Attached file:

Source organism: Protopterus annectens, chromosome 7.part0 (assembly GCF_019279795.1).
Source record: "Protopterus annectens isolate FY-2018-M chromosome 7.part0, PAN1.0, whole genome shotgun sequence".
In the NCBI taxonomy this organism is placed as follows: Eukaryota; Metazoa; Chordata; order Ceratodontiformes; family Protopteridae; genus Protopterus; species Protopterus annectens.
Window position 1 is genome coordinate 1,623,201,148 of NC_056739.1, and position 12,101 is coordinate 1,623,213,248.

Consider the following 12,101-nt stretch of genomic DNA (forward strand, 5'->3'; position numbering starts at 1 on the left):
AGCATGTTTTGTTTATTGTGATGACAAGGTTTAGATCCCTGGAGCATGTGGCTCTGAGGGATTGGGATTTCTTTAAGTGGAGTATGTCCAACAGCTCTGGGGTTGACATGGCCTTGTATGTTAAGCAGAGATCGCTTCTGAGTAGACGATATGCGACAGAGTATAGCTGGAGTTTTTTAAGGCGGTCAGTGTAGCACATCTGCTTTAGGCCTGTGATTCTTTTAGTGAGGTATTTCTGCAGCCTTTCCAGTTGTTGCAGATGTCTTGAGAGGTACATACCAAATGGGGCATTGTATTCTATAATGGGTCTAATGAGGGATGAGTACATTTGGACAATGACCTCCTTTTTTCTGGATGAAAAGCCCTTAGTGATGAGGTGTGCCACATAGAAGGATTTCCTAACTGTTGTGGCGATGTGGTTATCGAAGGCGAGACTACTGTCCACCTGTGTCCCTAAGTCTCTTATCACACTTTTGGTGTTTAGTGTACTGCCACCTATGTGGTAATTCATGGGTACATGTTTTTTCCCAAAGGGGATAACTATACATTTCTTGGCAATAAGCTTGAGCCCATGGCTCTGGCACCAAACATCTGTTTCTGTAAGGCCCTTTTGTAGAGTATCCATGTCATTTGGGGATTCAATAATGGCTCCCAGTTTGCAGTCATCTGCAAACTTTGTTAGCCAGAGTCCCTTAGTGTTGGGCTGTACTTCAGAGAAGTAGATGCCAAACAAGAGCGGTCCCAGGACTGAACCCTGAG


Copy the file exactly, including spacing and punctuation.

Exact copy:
Source organism: Protopterus annectens, chromosome 7.part0 (assembly GCF_019279795.1).
Source record: "Protopterus annectens isolate FY-2018-M chromosome 7.part0, PAN1.0, whole genome shotgun sequence".
In the NCBI taxonomy this organism is placed as follows: Eukaryota; Metazoa; Chordata; order Ceratodontiformes; family Protopteridae; genus Protopterus; species Protopterus annectens.
Window position 1 is genome coordinate 1,623,201,148 of NC_056739.1, and position 12,101 is coordinate 1,623,213,248.

Consider the following 12,101-nt stretch of genomic DNA (forward strand, 5'->3'; position numbering starts at 1 on the left):
AGCATGTTTTGTTTATTGTGATGACAAGGTTTAGATCCCTGGAGCATGTGGCTCTGAGGGATTGGGATTTCTTTAAGTGGAGTATGTCCAACAGCTCTGGGGTTGACATGGCCTTGTATGTTAAGCAGAGATCGCTTCTGAGTAGACGATATGCGACAGAGTATAGCTGGAGTTTTTTAAGGCGGTCAGTGTAGCACATCTGCTTTAGGCCTGTGATTCTTTTAGTGAGGTATTTCTGCAGCCTTTCCAGTTGTTGCAGATGTCTTGAGAGGTACATACCAAATGGGGCATTGTATTCTATAATGGGTCTAATGAGGGATGAGTACATTTGGACAATGACCTCCTTTTTTCTGGATGAAAAGCCCTTAGTGATGAGGTGTGCCACATAGAAGGATTTCCTAACTGTTGTGGCGATGTGGTTATCGAAGGCGAGACTACTGTCCACCTGTGTCCCTAAGTCTCTTATCACACTTTTGGTGTTTAGTGTACTGCCACCTATGTGGTAATTCATGGGTACATGTTTTTTCCCAAAGGGGATAACTATACATTTCTTGGCAATAAGCTTGAGCCCATGGCTCTGGCACCAAACATCTGTTTCTGTAAGGCCCTTTTGTAGAGTATCCATGTCATTTGGGGATTCAATAATGGCTCCCAGTTTGCAGTCATCTGCAAACTTTGTTAGCCAGAGTCCCTTAGTGTTGGGCTGTACTTCAGAGAAGTAGATGCCAAACAAGAGCGGTCCCAGGACTGAACCCTGAG